State's political parties battling for control
Published 6:27 am Wednesday, January 11, 2006
The State Senate has been nothing less than a boiling pot for the first three years of this quadrennium and this final year it will reach a zenith of tension and rancor.
The hostility and acrimony is severe and real and as a result very little will pass the upper chamber in this election year. Lines have been drawn in the sand and they are ready to move the battle lines out of the Statehouse and onto the election plateau to ultimately be fought out at the ballot box in November.
The war is really bigger than the players on the stage in the Senate. It is part of a bigger picture. It is the culmination of the maturation of the Republican Party in Alabama, but even larger and deeper than that is an epic battle over which special interests control state government.
The party battle is a subliminal or secondary war. However it is an important part of the conflict. There are currently 10 Republicans and 25 Democrats in the State Senate. If the election was held on party lines only and no names were on the ballot and only a party was voted on the numbers would be almost even. It is only because popular incumbent or entrenched Democrats are in certain seats that the numbers are skewed. When some of these incumbents retire their seats will go Republican. The GOP will try to retire some of them this year. They may be successful in a few.
In the organization of the Senate at the beginning of the quadrennium in 2003 six of the Democrats organized with the 10 Republicans to make a 16 member minority team. The vote to elect Lowell Barron president of the Senate was 19-16.
Nineteen Democrats voted for Barron and six Democrats voted with the Republicans. Ironically or maybe subconsciously all six turncoat Democrats are in Republican leaning districts. It will be interesting to see if the Republicans make an all out effort to beat these renegade Democratic friends at the ballot box.
The party battle is interesting but the bigger picture is the philosophical battle for control of the Senate. You begin with the assumption that the Senate is where the real control of state government lies. Then you add to the picture that pragmatically the real power lies in the purse strings of the special interests. This is true of every American democracy, whether it is the State Legislature or Congress. This is the way democracy works in a capitalistic society.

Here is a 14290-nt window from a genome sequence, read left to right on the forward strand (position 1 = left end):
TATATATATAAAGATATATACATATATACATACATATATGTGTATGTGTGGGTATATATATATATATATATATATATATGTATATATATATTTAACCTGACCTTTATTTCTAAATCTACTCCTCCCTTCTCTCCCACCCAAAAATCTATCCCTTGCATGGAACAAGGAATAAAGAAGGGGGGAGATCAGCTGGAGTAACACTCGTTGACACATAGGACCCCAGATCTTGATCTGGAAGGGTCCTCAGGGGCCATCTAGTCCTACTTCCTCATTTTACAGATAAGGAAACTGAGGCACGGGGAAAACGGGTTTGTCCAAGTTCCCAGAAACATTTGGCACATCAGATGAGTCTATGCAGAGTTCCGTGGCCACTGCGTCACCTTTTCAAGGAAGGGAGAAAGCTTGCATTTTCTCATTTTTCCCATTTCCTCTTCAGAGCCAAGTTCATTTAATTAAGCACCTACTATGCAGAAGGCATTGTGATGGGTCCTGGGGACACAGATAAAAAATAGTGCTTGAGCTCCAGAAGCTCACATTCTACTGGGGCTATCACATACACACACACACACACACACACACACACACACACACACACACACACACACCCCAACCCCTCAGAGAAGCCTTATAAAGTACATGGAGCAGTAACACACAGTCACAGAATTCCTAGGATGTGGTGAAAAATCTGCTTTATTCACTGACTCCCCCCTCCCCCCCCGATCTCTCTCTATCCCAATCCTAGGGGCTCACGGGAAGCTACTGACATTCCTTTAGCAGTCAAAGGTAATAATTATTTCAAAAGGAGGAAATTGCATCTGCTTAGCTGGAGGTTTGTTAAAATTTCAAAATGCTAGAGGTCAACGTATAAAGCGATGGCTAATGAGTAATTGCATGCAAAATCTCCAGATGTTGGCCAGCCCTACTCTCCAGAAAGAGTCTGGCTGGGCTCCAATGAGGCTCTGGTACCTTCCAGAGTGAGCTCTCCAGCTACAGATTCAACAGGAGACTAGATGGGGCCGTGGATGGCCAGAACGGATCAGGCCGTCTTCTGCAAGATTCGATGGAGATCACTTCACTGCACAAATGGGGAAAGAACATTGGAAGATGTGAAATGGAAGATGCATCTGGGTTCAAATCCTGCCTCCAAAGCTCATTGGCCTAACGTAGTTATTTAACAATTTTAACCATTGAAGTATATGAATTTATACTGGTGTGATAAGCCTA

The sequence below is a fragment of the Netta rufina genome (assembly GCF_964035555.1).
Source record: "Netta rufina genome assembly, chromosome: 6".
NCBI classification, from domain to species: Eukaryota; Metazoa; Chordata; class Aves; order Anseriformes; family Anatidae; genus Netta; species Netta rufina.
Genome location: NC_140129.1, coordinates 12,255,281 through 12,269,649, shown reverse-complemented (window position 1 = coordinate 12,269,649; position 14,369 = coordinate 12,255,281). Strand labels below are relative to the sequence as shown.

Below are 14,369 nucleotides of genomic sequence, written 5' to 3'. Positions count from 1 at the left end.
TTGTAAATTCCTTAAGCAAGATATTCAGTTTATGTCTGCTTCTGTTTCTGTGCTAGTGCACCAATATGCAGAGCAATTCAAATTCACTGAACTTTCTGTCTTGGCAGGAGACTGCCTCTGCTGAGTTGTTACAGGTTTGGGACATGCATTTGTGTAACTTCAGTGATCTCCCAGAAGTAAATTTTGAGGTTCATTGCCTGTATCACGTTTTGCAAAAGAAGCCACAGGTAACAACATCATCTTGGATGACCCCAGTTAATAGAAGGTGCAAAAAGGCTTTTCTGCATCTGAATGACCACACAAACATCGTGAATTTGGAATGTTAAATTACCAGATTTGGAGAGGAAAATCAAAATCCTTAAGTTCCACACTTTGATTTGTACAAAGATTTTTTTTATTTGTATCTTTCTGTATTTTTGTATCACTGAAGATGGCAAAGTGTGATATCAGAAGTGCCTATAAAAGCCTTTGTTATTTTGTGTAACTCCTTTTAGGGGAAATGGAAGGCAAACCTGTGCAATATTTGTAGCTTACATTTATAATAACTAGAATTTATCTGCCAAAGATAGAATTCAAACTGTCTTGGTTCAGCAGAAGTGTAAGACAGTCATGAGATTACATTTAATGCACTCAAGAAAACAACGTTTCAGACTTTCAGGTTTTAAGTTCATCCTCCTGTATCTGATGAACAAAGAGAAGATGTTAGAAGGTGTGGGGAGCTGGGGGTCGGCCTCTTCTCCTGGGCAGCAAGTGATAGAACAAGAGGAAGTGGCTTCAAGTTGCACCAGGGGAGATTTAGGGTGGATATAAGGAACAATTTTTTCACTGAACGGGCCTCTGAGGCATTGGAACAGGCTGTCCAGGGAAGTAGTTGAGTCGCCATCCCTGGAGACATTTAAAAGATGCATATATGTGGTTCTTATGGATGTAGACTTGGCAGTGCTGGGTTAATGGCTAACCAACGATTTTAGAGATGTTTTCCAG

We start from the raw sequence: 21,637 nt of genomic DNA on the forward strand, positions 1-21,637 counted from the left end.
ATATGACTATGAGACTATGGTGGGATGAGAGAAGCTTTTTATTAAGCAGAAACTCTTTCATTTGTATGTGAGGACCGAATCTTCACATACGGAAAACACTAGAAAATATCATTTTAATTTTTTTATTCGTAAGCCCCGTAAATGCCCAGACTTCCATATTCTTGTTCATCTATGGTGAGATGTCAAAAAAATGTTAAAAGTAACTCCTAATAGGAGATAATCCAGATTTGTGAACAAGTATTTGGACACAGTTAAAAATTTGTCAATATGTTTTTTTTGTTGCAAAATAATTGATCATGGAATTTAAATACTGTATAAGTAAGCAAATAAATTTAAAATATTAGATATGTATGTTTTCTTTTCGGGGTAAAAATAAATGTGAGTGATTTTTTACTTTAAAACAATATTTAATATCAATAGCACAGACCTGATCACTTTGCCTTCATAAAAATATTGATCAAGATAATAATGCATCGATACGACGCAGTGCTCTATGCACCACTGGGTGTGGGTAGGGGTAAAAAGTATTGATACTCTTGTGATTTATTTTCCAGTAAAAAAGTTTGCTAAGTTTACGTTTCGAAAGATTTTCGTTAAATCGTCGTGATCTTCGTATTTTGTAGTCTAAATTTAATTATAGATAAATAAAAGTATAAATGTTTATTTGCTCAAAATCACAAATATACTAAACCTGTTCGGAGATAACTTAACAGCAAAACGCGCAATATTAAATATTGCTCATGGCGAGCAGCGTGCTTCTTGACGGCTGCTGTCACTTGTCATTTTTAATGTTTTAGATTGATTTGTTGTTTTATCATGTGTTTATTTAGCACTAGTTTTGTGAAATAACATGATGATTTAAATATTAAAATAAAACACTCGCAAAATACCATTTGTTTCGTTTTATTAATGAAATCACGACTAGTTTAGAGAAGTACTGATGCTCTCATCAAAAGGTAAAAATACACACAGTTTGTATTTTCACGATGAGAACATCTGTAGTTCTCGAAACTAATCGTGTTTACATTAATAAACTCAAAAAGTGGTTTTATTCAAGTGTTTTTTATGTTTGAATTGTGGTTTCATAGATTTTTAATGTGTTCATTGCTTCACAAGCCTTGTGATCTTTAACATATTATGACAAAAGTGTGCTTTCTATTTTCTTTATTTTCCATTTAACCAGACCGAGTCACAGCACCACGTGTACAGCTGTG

In Alabama the power and control is currently held by the Alabama Education Association and to a lesser degree by the plaintiff trial lawyers and State Employees Association, which allies and aligns with the AEA on which candidate to support and finance. Their adversary is big business. Spearheaded by the Business Council of Alabama and allied with the Farmers Federation and other business groups.
The pot will continue to boil throughout the session and in the coming months as the November election looms. The governor's race will attract all the attention of the public and media because it is the sexy race. However, the power and control of state government will be decided in the State Senate races between now and November, but the war will rage on fiercer and even more intensely between the November election, after it is determined which players will be on the stage, and the eventual vote to organize and elect a leader two months later in January of 2007.
Even though the lt. governor's role has been greatly diminished in the process it is still a part of the equation because by virtue of the state constitution the lt. governor presides over the Senate and still controls the gavel.
It is still uncertain as to who all the players will be in the race for this post that Lucy Baxley is vacating to run for governor. The Democrats are still hoping that Jim Folsom Jr. will be their standard bearer. Having served as governor and lt. governor and being blessed with a well-known political name is a golden ticket for this show.
See you next week.
Steve Flowers' column appears weekly in 60 Alabama newspapers. Steve served 16 years in the state legislature. He may be reached at www.steveflowers.us.